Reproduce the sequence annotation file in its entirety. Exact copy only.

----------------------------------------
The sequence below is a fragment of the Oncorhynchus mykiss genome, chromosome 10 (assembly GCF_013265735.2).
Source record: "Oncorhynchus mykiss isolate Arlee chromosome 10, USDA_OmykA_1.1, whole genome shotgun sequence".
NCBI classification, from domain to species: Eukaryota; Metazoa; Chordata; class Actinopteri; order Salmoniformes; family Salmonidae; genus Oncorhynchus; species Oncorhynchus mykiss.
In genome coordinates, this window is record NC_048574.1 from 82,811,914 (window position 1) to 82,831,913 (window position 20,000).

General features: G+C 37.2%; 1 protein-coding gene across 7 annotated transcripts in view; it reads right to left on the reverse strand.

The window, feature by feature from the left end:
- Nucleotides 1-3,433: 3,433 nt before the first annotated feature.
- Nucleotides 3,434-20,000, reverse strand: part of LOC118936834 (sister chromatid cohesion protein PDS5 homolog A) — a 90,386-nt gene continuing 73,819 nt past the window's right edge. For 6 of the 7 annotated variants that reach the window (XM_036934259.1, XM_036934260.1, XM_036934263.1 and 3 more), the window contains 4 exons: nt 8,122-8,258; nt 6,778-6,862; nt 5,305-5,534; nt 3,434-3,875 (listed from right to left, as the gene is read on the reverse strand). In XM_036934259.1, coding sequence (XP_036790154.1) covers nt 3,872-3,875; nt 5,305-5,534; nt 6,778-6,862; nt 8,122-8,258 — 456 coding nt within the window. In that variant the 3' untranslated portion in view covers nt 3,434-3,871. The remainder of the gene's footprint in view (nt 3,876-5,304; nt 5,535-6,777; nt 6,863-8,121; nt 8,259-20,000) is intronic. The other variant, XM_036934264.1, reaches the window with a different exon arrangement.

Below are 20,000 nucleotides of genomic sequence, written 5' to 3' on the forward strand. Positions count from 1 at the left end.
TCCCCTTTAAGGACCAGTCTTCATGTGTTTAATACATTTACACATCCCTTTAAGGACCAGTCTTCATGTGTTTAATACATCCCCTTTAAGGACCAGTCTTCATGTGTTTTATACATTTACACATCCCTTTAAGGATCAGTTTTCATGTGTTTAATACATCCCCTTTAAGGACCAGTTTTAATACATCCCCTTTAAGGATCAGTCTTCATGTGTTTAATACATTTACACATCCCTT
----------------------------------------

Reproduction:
The sequence below is a fragment of the Oncorhynchus mykiss genome, chromosome 10 (assembly GCF_013265735.2).
Source record: "Oncorhynchus mykiss isolate Arlee chromosome 10, USDA_OmykA_1.1, whole genome shotgun sequence".
NCBI classification, from domain to species: Eukaryota; Metazoa; Chordata; class Actinopteri; order Salmoniformes; family Salmonidae; genus Oncorhynchus; species Oncorhynchus mykiss.
In genome coordinates, this window is record NC_048574.1 from 82,811,914 (window position 1) to 82,831,913 (window position 20,000).

General features: G+C 37.2%; 1 protein-coding gene across 7 annotated transcripts in view; it reads right to left on the reverse strand.

The window, feature by feature from the left end:
- Nucleotides 1-3,433: 3,433 nt before the first annotated feature.
- Nucleotides 3,434-20,000, reverse strand: part of LOC118936834 (sister chromatid cohesion protein PDS5 homolog A) — a 90,386-nt gene continuing 73,819 nt past the window's right edge. For 6 of the 7 annotated variants that reach the window (XM_036934259.1, XM_036934260.1, XM_036934263.1 and 3 more), the window contains 4 exons: nt 8,122-8,258; nt 6,778-6,862; nt 5,305-5,534; nt 3,434-3,875 (listed from right to left, as the gene is read on the reverse strand). In XM_036934259.1, coding sequence (XP_036790154.1) covers nt 3,872-3,875; nt 5,305-5,534; nt 6,778-6,862; nt 8,122-8,258 — 456 coding nt within the window. In that variant the 3' untranslated portion in view covers nt 3,434-3,871. The remainder of the gene's footprint in view (nt 3,876-5,304; nt 5,535-6,777; nt 6,863-8,121; nt 8,259-20,000) is intronic. The other variant, XM_036934264.1, reaches the window with a different exon arrangement.

Below are 20,000 nucleotides of genomic sequence, written 5' to 3' on the forward strand. Positions count from 1 at the left end.
TCCCCTTTAAGGACCAGTCTTCATGTGTTTAATACATTTACACATCCCTTTAAGGACCAGTCTTCATGTGTTTAATACATCCCCTTTAAGGACCAGTCTTCATGTGTTTTATACATTTACACATCCCTTTAAGGATCAGTTTTCATGTGTTTAATACATCCCCTTTAAGGACCAGTTTTAATACATCCCCTTTAAGGATCAGTCTTCATGTGTTTAATACATTTACACATCCCTT